Historical research – it's a hard road

Roman relief depicting a travelling wagon (raeda)from a tomb from Virunum, Zollfeld, Austria

Roman relief depicting a travelling wagon (raeda) from a tomb from Virunum, Zollfeld, Austria

Drafting my new Roma Nova story set in the fourth century is slow, glacially slow at times. I know Roma Nova, I know its ‘history’, but when you get down to the nitty gritty of writing in a time and place that’s completely alien, you need to check everything. And I mean everything.

Every book needs some research and my modern  Roma Nova thrillers were no exception. But now I’m stepping back sixteen hundred years…

Let’s take transport as an example

For the physical geography, you can use Google Maps. (Other map/satellite software is available, as they say.) Discounting the built environment and modern transport infrastructure, you can look at hills, shorelines and valleys and get a feel for the landscape.

For Roman fiction writers, there’s a wonderful dynamic map called Digital Atlas of the Roman Empire hosted and managed by the Centre for Digital Humanities, University of Gothenburg, Sweden.

You can find names of settlements, their modern names, routes and status information. Brilliant! Did you know the modern town of Prosecco (hic!) was called Castellum Pincinum, had a metal works and was a minor port?

When you want to find out how long it takes to get from A to B, whether by walking, ship or ox-cart, there’s the ever reliable interactive ORBIS from Stanford University.

But what is it like to ride along roads at the back end of empire? Maintenance has become sporadic as revenues have diminished, military has localised and far fewer private citizens are will to put their hands in their togas for the required funds. And, of course, brigands are becoming bolder…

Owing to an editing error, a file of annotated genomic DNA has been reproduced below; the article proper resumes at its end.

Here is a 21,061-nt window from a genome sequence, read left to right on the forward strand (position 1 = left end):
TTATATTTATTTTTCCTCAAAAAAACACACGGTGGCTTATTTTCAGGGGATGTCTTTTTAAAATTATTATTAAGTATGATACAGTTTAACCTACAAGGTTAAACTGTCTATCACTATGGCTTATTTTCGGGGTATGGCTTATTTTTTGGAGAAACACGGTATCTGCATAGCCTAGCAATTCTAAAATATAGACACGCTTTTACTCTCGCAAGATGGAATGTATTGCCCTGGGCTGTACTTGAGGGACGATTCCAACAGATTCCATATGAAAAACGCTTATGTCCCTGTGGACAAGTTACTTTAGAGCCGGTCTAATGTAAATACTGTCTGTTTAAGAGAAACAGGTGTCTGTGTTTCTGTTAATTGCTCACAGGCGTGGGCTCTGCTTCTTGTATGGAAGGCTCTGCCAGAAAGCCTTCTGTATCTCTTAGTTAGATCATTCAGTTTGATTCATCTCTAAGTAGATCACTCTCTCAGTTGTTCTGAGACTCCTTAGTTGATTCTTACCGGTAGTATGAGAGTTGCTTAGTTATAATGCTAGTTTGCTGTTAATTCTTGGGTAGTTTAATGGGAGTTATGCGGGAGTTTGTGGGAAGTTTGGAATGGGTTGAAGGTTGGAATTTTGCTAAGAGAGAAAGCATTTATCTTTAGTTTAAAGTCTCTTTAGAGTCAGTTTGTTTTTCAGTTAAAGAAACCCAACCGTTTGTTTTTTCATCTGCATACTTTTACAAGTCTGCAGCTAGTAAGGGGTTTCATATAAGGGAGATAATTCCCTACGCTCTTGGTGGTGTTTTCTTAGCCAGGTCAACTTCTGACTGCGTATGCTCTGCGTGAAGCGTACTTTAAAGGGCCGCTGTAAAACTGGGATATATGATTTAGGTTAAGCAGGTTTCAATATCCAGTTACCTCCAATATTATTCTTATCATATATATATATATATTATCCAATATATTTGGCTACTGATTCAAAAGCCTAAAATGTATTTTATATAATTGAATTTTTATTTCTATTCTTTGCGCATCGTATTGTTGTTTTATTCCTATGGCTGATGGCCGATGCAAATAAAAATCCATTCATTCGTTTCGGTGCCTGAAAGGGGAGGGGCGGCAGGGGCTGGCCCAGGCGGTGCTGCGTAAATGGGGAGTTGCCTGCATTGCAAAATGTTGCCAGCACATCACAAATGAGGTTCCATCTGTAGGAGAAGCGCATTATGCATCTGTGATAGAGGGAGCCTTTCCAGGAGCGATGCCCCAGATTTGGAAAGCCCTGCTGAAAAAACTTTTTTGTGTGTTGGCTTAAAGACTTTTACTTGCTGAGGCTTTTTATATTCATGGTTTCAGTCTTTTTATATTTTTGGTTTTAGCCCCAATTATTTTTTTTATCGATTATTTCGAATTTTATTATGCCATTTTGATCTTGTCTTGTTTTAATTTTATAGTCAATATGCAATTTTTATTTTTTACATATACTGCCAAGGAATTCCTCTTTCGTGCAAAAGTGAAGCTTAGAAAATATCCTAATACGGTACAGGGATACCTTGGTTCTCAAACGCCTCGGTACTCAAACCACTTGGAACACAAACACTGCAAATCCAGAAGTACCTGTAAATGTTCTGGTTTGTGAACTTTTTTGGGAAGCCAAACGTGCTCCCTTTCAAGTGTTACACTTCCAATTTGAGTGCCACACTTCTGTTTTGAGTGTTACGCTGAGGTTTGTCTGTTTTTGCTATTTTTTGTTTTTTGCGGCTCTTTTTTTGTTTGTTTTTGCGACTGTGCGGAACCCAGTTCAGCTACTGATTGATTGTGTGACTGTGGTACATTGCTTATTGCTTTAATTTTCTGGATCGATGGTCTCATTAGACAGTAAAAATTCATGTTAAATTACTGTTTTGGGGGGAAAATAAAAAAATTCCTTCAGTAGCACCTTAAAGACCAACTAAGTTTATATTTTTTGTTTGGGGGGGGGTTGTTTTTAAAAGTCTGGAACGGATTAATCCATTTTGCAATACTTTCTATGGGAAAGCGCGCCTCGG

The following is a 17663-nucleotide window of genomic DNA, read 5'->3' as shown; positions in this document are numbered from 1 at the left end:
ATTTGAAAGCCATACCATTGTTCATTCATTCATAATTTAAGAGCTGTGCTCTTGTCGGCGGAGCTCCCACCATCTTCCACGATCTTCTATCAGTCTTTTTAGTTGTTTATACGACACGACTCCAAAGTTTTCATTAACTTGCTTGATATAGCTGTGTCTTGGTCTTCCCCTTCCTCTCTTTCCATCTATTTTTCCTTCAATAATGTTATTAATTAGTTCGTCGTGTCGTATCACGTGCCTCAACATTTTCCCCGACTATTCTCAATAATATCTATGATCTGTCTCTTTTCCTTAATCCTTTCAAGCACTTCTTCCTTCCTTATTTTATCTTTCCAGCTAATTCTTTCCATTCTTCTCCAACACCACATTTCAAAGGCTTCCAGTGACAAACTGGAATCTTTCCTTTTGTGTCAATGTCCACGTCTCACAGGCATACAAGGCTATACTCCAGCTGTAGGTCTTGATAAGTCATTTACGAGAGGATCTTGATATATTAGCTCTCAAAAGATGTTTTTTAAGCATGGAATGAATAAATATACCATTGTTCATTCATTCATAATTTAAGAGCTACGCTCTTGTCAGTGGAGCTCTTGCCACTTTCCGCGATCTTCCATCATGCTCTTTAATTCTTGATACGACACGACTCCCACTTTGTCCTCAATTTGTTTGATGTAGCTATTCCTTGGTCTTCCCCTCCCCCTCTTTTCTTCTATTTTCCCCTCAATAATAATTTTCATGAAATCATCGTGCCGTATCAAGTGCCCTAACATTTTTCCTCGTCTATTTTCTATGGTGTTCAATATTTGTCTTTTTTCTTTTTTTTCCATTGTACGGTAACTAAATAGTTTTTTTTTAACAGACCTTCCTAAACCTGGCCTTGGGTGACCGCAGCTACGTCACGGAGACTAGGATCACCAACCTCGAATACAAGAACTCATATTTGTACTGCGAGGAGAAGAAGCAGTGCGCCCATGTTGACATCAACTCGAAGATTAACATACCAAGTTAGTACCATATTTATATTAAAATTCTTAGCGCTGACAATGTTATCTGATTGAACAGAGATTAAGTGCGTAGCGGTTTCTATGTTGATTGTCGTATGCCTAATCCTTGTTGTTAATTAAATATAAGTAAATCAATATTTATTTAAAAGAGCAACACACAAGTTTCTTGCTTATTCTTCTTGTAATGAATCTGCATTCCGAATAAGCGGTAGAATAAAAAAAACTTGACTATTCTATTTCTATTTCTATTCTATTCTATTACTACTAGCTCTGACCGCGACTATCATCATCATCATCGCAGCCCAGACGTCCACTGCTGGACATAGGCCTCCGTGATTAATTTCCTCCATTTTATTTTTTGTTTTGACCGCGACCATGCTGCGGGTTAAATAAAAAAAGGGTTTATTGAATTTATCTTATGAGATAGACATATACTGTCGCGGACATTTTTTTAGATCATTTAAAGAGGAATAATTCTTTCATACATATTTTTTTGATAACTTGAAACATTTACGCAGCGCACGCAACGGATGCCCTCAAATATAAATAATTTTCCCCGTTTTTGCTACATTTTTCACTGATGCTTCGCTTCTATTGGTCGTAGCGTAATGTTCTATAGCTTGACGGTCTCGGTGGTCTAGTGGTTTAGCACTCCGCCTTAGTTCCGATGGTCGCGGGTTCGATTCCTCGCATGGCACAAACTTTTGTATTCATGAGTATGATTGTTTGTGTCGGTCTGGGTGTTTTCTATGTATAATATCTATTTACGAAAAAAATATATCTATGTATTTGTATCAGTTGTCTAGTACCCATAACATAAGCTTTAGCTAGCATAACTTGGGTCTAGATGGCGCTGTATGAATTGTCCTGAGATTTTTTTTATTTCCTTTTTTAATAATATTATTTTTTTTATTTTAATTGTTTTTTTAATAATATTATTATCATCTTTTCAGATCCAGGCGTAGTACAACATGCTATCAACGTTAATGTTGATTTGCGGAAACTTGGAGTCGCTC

I know zilch about riding a horse. I went on one once, didn’t like it, fell off and vowed never to go near one again. Roman horses were smaller – I gleaned that from research – and it’s commonly known Romans didn’t use stirrups. I still can’t find any solid information about how you mounted a horse under those circumstances, especially civilian riders. Were mounting blocks common? Let me know if you know!

Horses also have to be rested, fed and watered on a regular basis. You can’t hammer a horse even when fleeing without it collapsing or at least becoming dehydrated and exhausted.

But I have a horsey friend who breeds horses and whose daughter is a prizewinning show jumper. She’s also and award-winning historical fiction writer so guess who I will send my manuscript to when it’s finished?

Travelling clothes are another one. According to Lionel Casson’s Travel in the Ancient World, women travellers on horseback wore more or less the same clothes as men, but longer so their legs were decently covered. I’ve put my new heroine Julia in breeches. Although the daughter of a prince, she’s a mountain girl. Towards the end of the fourth century, breeches/trousers /leggings were becoming a great deal more common and it was cold in ‘them thar hills’!

And when you’re on a very rural road or a high mountain route, how do you feed and accommodate yourself? Hopefully, there is a river nearby to replenish your leather water bottles and the occasionally amenable farmer from whom you can scrounge or pay for a night’s rest and supper. And what would you eat and in what quantities? Rural farming diet is a long way from nightingales’ tongues and spiced oysters of Rome and Naples.

But I love being back in the late Roman Empire as it’s a period  when the bones and structure of classical Roman empire are still there, but as parts of it are crumbling away, new flesh is being put on those bones as Europe goes through a massive period of change. The ever increasing lack of records in this period doesn’t make the research any easier, but the challenge is part of the fun!

If you want to know more about how and where Roman roads were built, you might find this post interesting: On the Road to Rome.


Alison Morton is the author of Roma Nova thrillers –  INCEPTIO, CARINA (novella), PERFIDITAS, SUCCESSIO,  AURELIA, NEXUS (novella), INSURRECTIO  and RETALIO,  and ROMA NOVA EXTRA, a collection of short stories.  Audiobooks are available for four of the series. Double Identity, a contemporary conspiracy, starts a new series of thrillers. Double Pursuit, the sequel, is now out!

Download ‘Welcome to Alison Morton’s Thriller Worlds’, a FREE eBook, as a thank you gift when you sign up to Alison’s monthly email newsletter. You’ll also be among the first to know about news and book progress before everybody else, and take part in giveaways.

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